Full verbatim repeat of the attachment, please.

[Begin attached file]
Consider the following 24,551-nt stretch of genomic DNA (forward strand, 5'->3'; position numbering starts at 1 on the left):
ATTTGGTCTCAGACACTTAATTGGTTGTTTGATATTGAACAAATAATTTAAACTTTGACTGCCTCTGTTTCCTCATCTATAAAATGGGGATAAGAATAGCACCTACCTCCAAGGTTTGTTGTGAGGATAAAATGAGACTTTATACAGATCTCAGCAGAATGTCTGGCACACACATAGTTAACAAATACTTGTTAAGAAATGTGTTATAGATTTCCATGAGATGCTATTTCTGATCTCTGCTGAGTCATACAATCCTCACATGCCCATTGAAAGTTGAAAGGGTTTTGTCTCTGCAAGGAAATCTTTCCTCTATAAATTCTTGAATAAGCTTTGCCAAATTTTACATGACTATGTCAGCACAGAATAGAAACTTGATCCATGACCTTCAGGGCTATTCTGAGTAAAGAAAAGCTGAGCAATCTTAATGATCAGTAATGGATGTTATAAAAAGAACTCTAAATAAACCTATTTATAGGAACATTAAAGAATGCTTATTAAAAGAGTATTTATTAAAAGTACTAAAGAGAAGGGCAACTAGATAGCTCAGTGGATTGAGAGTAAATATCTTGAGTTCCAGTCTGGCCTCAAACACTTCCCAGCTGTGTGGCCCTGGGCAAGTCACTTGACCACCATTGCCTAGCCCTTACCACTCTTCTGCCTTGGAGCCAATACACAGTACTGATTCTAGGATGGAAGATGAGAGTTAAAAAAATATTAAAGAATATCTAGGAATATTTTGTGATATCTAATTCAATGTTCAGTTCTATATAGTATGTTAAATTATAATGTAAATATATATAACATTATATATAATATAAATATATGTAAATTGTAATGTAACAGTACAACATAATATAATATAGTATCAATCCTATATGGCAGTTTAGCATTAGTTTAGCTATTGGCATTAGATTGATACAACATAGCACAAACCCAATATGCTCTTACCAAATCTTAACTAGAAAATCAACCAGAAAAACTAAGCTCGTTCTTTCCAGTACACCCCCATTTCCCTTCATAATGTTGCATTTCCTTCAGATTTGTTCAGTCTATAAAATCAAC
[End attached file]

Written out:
Consider the following 24,551-nt stretch of genomic DNA (forward strand, 5'->3'; position numbering starts at 1 on the left):
ATTTGGTCTCAGACACTTAATTGGTTGTTTGATATTGAACAAATAATTTAAACTTTGACTGCCTCTGTTTCCTCATCTATAAAATGGGGATAAGAATAGCACCTACCTCCAAGGTTTGTTGTGAGGATAAAATGAGACTTTATACAGATCTCAGCAGAATGTCTGGCACACACATAGTTAACAAATACTTGTTAAGAAATGTGTTATAGATTTCCATGAGATGCTATTTCTGATCTCTGCTGAGTCATACAATCCTCACATGCCCATTGAAAGTTGAAAGGGTTTTGTCTCTGCAAGGAAATCTTTCCTCTATAAATTCTTGAATAAGCTTTGCCAAATTTTACATGACTATGTCAGCACAGAATAGAAACTTGATCCATGACCTTCAGGGCTATTCTGAGTAAAGAAAAGCTGAGCAATCTTAATGATCAGTAATGGATGTTATAAAAAGAACTCTAAATAAACCTATTTATAGGAACATTAAAGAATGCTTATTAAAAGAGTATTTATTAAAAGTACTAAAGAGAAGGGCAACTAGATAGCTCAGTGGATTGAGAGTAAATATCTTGAGTTCCAGTCTGGCCTCAAACACTTCCCAGCTGTGTGGCCCTGGGCAAGTCACTTGACCACCATTGCCTAGCCCTTACCACTCTTCTGCCTTGGAGCCAATACACAGTACTGATTCTAGGATGGAAGATGAGAGTTAAAAAAATATTAAAGAATATCTAGGAATATTTTGTGATATCTAATTCAATGTTCAGTTCTATATAGTATGTTAAATTATAATGTAAATATATATAACATTATATATAATATAAATATATGTAAATTGTAATGTAACAGTACAACATAATATAATATAGTATCAATCCTATATGGCAGTTTAGCATTAGTTTAGCTATTGGCATTAGATTGATACAACATAGCACAAACCCAATATGCTCTTACCAAATCTTAACTAGAAAATCAACCAGAAAAACTAAGCTCGTTCTTTCCAGTACACCCCCATTTCCCTTCATAATGTTGCATTTCCTTCAGATTTGTTCAGTCTATAAAATCAAC